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The Worthington Pump.


one suction valve to each end of the cylinder,* and the plunger
becomes a piston.

All the preceding may be driven by steam power. The oldest
steam pump yet in use is the Cornish engine A, Fig. 726. Its
pumps are of the lift type, arranged in relays with less than 30 ft.
between each pair, and the water is lifted from tank to tank till it
reaches the surface. Two forms of f donkey pump ' are also
shewn at 4, Fig. 447, and i, Fig. 448, pp. 486 and 488, where the
engine valves are operated from a crank shaft There is, how-
ever, another class of pump which dispenses with the crank, being
therefore called ' direct-acting,' and probably the best of this class
are those that necessarily work in pairs, being termed * duplex.'

The Worthington Pump is a duplex steam pump, its ordinary
form being shewn in Figs. 720 and 7200. Two steam cylinders
side by side at A, have pistons connected directly to two pump
plungers at B. When a D valve is employed for an engine
working without expansion, the valve and piston strokes cross
mutually at half phase, and the piston cannot then directly
actuate the valve. In this pump, piston No. i works valve No. 2,
and piston No. 2 moves valve No. i, by lever gear, the motion of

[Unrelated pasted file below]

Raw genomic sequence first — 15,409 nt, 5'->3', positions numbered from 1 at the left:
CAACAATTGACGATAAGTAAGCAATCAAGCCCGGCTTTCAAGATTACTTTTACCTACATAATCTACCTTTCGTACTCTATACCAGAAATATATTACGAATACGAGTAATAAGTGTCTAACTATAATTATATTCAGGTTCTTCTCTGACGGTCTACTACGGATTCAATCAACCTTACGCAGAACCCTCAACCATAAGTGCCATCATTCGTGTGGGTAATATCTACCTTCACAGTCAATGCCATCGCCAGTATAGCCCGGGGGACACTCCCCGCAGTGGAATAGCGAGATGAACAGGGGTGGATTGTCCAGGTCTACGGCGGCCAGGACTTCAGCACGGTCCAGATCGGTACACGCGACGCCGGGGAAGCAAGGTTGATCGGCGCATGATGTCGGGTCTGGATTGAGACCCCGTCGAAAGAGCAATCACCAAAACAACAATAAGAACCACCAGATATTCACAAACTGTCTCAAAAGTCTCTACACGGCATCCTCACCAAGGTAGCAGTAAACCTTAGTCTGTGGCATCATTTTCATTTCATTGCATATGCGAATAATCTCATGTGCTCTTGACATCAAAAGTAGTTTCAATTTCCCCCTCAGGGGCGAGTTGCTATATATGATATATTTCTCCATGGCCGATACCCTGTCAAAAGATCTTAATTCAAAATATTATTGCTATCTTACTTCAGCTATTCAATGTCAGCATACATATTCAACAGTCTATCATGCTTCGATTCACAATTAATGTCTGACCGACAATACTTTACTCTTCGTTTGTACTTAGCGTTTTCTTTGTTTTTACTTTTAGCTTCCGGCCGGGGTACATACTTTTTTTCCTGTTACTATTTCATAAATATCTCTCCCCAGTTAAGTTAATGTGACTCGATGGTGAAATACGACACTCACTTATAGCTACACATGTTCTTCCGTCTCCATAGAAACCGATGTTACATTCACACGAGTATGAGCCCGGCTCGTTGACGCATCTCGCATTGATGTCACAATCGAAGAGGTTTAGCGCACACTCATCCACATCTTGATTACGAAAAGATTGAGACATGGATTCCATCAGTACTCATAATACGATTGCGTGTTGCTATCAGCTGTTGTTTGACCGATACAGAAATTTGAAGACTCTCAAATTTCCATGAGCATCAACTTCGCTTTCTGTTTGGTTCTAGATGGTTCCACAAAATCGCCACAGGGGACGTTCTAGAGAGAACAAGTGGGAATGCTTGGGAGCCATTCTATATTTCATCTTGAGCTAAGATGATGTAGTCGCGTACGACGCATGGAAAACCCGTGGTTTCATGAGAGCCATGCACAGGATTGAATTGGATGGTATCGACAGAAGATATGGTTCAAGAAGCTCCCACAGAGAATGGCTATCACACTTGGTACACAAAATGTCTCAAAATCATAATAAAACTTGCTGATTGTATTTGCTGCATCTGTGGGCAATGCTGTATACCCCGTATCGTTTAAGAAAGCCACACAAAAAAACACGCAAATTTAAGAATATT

the two pistons being alternate; thus, levers L and M rock valve-
levers / and m respectively. The valves and pistons are, however,
so interdependent, that immediately steam enters either cylinder,
the action of the engine commences as a whole, and will continue
unless special friction difficulties intervene. To enable each
piston stroke to be completed before the valve reopens to steam,
the exhaust ports c c are separate from the steam ports D D ;
a quantity of steam is thus also imprisoned as a cushion. In the
pump, E EX are the suction, and F FX the respective delivery valves,
small and numerous, to give sufficient area while diminishing the
closing blow. The arrangement, also, enables the pump to both
draw and deliver at every stroke, and the contrivance is double-
acting ; in addition, the air vessel j equalises the flow, and the
water leaves at K.

The expansive use of steam has been provided for in the
Worthington high-duty engine, Fig. 721.    The engines are a pair
of tandem-compounds, where A is the high-pressure, and B the
* Except in the case of the accumulator pump, Fig. 722,

3 c